Nutrition assistance programs such as school meals and the Supplemental Nutrition Assistance Program (SNAP) are designed to provide a safety net for the dietary intake of children from low-income families. However, compared with eligible non-participants, the relationship of diet quality with school meals only and school meals + SNAP is not well understood. The objectives of the study include: (1) To explore whether and to what extent nutrition assistance program participation (school meals only and school meals + SNAP) is related to diet quality; and (2) to examine the differences of diet quality between participating in school meals only, school meals + SNAP, or non-participation among American children. Children aged 5 to 18 years old from income eligible households who participated in the 2013-2014 National Health and Nutrition Examination Survey (NHANES) were included in this cross-sectional study (n = 1425). Diet quality was measured using the Healthy Eating Index (HEI)-2015 and its 13 subcomponents. A Rao-Scott Chi-square test, propensity scores approach, and Analysis of Covariance were performed. Covariates included age, sex, race/ethnicity, weight status, and family monthly poverty index. SAS survey procedures were used to incorporate the appropriate sample design weights. Participation in school meals + SNAP was not associated with higher diet quality compared to eligible non-participants or school meals-only participants. Participation in school meals + SNAP improved the intake of total dairy, but not added sugars or total vegetables compared to school meals only. Overall, school meal + SNAP participation did not significantly improve the overall diet quality of children in low-income households relative to comparable non-participants.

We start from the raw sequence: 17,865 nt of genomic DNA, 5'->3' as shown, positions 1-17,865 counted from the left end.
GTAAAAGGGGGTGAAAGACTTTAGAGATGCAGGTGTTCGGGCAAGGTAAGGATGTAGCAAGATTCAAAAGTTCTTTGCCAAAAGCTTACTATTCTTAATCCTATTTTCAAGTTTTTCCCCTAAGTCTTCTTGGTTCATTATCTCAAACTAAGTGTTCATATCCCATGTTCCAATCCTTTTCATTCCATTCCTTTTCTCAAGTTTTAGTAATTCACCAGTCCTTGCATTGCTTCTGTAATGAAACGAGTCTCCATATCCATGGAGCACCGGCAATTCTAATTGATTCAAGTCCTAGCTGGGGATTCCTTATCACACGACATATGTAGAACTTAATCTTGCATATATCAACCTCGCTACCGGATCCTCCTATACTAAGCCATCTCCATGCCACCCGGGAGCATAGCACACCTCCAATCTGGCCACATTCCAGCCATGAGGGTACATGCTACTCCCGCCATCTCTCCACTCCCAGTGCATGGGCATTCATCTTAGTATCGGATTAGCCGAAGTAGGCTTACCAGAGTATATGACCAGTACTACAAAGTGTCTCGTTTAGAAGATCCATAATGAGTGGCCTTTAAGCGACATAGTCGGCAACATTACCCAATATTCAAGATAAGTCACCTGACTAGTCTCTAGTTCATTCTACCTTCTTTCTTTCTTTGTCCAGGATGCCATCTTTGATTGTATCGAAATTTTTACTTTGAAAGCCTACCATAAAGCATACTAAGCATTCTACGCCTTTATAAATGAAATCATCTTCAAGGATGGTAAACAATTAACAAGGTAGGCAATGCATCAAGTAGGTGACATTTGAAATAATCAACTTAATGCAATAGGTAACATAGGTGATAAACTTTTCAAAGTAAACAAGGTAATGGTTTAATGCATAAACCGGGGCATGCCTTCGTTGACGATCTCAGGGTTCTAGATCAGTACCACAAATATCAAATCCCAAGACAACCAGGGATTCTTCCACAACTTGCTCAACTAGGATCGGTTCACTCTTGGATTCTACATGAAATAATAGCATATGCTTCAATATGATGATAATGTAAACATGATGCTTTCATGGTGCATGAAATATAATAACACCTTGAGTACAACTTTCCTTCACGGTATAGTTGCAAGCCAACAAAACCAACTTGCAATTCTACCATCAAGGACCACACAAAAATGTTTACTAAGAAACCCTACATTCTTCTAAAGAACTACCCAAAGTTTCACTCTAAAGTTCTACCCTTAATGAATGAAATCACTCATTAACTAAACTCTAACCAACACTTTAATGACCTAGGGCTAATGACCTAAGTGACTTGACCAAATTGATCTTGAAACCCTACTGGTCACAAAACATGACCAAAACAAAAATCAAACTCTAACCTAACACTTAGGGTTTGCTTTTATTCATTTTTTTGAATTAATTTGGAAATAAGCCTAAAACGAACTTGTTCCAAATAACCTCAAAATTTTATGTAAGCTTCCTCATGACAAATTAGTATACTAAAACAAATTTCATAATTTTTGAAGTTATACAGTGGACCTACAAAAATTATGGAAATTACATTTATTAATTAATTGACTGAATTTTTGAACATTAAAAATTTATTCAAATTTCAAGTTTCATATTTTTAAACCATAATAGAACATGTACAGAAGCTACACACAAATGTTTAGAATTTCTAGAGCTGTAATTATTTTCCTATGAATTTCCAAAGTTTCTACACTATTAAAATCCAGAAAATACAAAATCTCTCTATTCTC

Keywords: Healthy Eating Index (HEI); National Health and Nutrition Examination Survey (NHANES); Supplemental Nutrition Assistance Program (SNAP); children; school meals.